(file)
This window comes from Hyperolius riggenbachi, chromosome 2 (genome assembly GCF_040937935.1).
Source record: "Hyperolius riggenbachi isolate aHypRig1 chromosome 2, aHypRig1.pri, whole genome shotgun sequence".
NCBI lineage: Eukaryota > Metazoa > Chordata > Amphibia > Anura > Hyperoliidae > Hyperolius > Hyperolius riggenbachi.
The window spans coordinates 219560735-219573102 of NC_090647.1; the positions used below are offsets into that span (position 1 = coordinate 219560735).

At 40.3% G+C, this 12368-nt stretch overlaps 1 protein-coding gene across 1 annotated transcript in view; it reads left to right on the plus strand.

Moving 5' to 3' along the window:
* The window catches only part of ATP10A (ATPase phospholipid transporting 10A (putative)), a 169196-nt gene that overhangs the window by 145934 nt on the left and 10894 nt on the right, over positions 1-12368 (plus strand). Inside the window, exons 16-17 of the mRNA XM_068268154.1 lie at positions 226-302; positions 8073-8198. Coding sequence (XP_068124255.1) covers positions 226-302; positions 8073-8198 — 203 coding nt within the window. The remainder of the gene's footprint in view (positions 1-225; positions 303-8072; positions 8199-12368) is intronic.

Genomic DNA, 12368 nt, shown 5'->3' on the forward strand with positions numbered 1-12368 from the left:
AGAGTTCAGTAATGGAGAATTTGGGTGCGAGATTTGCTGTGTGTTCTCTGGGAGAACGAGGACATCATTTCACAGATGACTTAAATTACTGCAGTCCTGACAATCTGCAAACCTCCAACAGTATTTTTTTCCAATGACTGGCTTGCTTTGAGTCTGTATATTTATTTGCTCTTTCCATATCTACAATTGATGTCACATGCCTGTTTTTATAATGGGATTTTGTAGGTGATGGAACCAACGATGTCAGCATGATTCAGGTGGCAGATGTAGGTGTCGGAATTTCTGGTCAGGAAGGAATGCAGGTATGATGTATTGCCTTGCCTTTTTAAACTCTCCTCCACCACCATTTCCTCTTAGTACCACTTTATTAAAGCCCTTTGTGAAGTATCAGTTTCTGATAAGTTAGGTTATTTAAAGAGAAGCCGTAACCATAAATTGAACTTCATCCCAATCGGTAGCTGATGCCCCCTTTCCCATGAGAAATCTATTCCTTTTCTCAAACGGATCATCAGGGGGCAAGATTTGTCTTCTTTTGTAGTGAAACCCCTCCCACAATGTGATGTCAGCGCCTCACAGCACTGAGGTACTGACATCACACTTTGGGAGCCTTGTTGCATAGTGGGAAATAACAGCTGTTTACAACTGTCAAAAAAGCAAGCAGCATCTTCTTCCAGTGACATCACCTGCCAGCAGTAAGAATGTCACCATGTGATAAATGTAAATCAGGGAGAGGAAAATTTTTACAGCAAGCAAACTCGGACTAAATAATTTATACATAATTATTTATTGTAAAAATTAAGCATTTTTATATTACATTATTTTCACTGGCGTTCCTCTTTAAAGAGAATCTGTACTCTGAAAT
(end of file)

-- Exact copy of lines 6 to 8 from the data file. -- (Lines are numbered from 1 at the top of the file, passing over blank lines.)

Moving 5' to 3' along the window:
* The window catches only part of ATP10A (ATPase phospholipid transporting 10A (putative)), a 169196-nt gene that overhangs the window by 145934 nt on the left and 10894 nt on the right, over positions 1-12368 (plus strand). Inside the window, exons 16-17 of the mRNA XM_068268154.1 lie at positions 226-302; positions 8073-8198. Coding sequence (XP_068124255.1) covers positions 226-302; positions 8073-8198 — 203 coding nt within the window. The remainder of the gene's footprint in view (positions 1-225; positions 303-8072; positions 8199-12368) is intronic.

Genomic DNA, 12368 nt, shown 5'->3' on the forward strand with positions numbered 1-12368 from the left: